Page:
We will shrug our shoulders in uncertainty when we doubt what we are saying. If someone says, "I know exactly what happened," and they shrug their shoulders, you have a problem. They are doubting what they are saying — and so should you.

In most cultures, head nodding signifies "yes," and head-shaking signifies "no." If someone says, "I like your idea," but shakes their head sideways, they may not like it. When you see incongruent behaviors in someone, do not trust them. Instead, ask them, "Why should I believe you?" A truthful person will usually say, "Because I'm telling you the truth." Any other response should be suspicious.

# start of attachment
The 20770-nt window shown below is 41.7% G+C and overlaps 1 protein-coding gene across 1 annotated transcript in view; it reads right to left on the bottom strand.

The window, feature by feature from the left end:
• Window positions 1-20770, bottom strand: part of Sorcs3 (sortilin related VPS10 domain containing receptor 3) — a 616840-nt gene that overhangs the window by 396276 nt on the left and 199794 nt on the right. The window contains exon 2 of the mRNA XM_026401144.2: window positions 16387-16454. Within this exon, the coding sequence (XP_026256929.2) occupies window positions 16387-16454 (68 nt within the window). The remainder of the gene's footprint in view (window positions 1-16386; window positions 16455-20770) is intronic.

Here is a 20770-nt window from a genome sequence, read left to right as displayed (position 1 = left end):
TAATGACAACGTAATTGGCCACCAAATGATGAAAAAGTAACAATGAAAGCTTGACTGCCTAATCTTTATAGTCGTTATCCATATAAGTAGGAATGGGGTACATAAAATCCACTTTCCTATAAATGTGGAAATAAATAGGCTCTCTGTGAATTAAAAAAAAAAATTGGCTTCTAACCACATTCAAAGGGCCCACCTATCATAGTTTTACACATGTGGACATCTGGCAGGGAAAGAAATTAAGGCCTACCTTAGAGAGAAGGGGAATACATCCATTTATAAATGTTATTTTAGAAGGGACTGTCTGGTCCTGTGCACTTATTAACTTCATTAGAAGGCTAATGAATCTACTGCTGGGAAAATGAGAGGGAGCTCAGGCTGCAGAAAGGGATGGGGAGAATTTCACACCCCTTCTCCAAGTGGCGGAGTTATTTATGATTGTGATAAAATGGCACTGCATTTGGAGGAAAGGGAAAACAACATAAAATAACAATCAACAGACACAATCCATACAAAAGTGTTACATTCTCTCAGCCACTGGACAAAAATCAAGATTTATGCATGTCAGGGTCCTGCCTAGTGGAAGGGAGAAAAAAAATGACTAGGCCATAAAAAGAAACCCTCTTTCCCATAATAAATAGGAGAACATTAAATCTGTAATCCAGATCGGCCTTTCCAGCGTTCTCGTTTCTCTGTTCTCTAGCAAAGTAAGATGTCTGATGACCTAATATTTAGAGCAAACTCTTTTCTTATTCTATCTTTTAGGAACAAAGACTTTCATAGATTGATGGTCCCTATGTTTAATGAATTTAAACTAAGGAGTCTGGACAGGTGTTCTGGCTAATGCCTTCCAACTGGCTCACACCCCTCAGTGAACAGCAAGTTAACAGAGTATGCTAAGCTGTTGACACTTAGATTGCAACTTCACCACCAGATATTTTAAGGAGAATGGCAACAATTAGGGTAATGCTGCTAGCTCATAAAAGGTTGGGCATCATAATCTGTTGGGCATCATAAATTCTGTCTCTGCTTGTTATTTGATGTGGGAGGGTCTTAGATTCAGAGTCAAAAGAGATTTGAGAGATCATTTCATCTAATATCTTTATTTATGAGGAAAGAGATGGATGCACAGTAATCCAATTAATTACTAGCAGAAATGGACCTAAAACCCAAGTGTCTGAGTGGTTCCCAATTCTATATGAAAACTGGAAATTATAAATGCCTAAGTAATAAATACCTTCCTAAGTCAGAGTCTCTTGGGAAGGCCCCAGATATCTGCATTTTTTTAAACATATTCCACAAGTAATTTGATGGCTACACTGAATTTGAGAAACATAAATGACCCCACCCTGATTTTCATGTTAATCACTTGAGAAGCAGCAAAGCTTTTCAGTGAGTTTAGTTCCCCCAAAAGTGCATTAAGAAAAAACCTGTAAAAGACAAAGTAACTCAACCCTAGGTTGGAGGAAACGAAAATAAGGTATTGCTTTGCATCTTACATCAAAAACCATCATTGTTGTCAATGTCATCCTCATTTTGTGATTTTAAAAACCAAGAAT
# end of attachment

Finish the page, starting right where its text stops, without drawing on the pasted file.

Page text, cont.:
Related: 10 Telltale Phrases That Indicate Somebody Isn't Telling the Truth

4. The smokescreen

A smokescreen is a ruse to disguise someone's real intentions or actions. People will try to avoid answering a question by taking the conversation onto a different topic, so you focus on their ruse rather than what really happened.

Here is an example: Drew Peterson, a former cop now in prison for murdering his third wife while his fourth wife is still missing, during an interview with Larry King, said that his marriage to his fourth wife was going through tough times because she was medicated for depression after her sister died. That is a great disguise to blame their marriage troubles on. He also claimed she ran away with another guy. Yet another cover-up to take him out of the investigation spotlight.

When you ask questions to discover the truth, if a liar doesn't want you to know the truth, they may try to disguise it and use a smokescreen to take your attention elsewhere. If you notice someone using a smokescreen, redirect the conversation to the topic in question!

5. How liars sound (pitch, rate, breathy)